Intuition, affect, and peculiar beliefs

Matthew Tyler Boden, Howard Berenbaum, Maurice Topper

Research output: Contribution to journalArticlepeer-review


Research with college students has found that intuitive thinking (e.g., using hunches to ascribe meaning to experiences) and positive affect interactively predict ideas of reference and odd/magical beliefs. We investigated whether these results would generalize to a diverse community sample of adults that included individuals with elevated levels of peculiar perceptions and beliefs. We measured positive and negative affect and intuitive thinking through questionnaires, and peculiar beliefs (i.e., ideas of reference and odd/magical beliefs) through structured clinical interviews. We found that peculiar beliefs were associated with intuitive thinking and negative affect, but not positive affect. Furthermore, in no instance did the interaction of affect and intuitive thinking predict peculiar beliefs. These results suggest that there are important differences in the factors that contribute to peculiar beliefs between college students and clinically meaningful samples.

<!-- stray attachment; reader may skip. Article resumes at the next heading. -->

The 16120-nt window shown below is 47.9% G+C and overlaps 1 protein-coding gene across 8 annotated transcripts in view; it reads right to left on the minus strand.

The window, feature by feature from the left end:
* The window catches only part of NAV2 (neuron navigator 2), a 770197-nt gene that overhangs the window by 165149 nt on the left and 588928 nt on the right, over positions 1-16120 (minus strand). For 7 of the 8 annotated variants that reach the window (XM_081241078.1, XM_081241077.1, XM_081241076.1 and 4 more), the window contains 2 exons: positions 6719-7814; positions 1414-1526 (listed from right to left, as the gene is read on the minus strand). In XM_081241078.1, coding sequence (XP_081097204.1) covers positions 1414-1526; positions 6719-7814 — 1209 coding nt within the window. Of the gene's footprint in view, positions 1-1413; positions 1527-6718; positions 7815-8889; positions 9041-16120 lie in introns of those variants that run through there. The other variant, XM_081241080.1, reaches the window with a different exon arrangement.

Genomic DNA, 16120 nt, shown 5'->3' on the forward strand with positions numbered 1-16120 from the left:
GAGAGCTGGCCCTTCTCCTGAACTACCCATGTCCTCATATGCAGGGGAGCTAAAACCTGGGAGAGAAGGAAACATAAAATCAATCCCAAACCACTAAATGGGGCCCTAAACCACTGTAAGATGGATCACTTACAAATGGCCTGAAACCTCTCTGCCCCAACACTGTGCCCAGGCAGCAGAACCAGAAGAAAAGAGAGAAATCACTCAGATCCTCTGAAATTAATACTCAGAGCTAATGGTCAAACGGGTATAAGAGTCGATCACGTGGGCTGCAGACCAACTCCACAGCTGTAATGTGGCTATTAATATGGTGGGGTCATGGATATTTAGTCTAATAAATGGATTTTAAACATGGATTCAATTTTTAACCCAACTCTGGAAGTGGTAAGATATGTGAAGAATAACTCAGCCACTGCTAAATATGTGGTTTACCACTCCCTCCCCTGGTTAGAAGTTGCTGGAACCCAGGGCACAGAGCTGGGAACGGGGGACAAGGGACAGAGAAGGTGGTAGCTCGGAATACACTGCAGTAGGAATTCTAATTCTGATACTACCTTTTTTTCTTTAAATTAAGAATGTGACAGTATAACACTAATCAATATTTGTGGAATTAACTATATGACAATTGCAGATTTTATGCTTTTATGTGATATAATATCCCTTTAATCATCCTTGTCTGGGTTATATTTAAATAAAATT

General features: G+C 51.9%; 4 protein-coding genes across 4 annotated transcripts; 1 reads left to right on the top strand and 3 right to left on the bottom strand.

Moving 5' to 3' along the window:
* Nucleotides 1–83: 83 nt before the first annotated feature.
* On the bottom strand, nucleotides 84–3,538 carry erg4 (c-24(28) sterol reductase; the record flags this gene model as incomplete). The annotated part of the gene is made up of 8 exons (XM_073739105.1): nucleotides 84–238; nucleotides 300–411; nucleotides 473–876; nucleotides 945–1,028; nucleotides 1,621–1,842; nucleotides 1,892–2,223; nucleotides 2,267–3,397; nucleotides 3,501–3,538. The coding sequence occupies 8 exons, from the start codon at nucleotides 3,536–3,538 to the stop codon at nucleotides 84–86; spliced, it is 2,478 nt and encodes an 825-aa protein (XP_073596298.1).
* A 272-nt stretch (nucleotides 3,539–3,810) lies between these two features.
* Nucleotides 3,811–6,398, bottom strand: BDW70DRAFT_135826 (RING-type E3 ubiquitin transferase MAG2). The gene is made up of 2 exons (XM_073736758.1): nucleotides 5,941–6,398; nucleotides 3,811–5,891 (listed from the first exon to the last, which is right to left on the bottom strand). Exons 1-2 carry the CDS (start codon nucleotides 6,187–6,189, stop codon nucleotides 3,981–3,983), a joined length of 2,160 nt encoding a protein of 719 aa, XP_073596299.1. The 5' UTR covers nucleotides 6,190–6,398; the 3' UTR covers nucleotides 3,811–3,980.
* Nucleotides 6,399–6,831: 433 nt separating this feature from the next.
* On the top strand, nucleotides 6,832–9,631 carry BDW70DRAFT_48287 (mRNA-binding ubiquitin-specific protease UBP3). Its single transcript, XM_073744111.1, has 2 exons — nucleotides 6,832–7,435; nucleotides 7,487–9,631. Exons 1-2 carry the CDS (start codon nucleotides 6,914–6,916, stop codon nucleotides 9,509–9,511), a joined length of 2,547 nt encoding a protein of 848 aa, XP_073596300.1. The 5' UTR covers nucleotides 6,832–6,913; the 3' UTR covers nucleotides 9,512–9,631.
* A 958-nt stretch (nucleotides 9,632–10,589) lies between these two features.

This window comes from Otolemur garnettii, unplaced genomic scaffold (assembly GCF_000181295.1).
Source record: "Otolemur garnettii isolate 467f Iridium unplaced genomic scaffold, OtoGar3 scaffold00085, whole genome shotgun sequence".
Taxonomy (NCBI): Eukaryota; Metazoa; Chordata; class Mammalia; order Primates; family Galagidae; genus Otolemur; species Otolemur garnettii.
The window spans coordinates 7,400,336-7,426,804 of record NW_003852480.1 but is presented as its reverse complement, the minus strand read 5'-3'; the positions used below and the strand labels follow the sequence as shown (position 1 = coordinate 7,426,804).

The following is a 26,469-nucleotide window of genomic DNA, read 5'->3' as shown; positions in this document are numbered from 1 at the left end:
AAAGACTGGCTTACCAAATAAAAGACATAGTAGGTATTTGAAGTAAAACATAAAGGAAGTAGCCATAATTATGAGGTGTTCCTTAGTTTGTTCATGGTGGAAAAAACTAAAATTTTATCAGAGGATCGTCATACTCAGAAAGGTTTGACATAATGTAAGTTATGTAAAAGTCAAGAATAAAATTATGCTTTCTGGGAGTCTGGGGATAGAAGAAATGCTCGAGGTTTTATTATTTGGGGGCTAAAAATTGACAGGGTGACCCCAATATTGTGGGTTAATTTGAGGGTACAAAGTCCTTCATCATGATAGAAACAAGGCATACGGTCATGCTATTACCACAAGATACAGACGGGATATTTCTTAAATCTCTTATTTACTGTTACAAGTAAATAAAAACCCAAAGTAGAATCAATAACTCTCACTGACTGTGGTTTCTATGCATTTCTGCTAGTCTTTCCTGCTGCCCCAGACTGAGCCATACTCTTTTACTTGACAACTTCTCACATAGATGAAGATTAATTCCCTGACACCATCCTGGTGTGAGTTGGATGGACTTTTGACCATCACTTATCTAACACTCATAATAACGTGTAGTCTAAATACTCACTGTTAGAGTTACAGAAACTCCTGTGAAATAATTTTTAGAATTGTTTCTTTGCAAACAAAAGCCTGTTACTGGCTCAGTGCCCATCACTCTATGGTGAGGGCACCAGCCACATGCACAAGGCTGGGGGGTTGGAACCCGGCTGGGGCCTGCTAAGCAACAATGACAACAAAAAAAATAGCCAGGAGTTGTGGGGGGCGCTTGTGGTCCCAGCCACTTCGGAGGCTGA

Original languageEnglish (US)
Pages (from-to)845-848
Number of pages4
JournalPersonality and Individual Differences
Issue number7
StatePublished - May 2012


  • Affect
  • Ideas of reference
  • Intuition
  • Odd/magic beliefs
  • Peculiar beliefs

ASJC Scopus subject areas

  • Psychology(all)


Dive into the research topics of 'Intuition, affect, and peculiar beliefs'. Together they form a unique fingerprint.

Cite this